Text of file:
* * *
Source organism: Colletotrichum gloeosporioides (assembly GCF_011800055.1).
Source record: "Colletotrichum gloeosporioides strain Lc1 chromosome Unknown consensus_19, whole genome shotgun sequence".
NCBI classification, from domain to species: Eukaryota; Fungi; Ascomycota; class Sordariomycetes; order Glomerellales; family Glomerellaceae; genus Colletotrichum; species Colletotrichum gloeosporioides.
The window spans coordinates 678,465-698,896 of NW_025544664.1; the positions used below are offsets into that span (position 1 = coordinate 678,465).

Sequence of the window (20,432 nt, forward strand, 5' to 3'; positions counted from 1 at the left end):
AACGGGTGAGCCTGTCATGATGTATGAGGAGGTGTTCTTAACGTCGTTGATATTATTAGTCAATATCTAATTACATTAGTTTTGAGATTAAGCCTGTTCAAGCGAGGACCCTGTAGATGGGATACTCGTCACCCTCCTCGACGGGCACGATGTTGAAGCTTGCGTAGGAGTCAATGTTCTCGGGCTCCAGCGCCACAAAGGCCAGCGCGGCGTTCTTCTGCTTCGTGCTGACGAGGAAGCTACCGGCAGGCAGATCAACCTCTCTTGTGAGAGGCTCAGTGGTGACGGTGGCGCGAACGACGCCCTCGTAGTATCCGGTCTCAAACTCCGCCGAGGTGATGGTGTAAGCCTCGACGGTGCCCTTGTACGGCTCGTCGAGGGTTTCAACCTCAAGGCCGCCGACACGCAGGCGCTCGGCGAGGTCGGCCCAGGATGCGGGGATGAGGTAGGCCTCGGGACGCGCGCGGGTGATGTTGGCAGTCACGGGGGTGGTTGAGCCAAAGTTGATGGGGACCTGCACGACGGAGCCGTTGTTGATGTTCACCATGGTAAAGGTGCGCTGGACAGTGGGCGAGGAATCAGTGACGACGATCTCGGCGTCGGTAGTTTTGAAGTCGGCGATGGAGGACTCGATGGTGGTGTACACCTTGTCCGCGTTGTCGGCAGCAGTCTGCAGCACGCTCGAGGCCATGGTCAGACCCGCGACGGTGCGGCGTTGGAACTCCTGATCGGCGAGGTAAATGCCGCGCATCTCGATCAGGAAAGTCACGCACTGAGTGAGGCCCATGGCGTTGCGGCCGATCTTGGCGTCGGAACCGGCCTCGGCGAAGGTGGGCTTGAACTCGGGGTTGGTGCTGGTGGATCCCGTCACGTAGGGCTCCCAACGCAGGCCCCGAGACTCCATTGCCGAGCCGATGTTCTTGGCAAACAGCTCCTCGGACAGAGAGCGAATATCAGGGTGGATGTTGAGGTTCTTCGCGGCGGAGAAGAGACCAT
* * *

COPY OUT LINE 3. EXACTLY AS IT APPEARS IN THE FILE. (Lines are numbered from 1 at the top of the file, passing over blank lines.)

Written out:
NCBI classification, from domain to species: Eukaryota; Fungi; Ascomycota; class Sordariomycetes; order Glomerellales; family Glomerellaceae; genus Colletotrichum; species Colletotrichum gloeosporioides.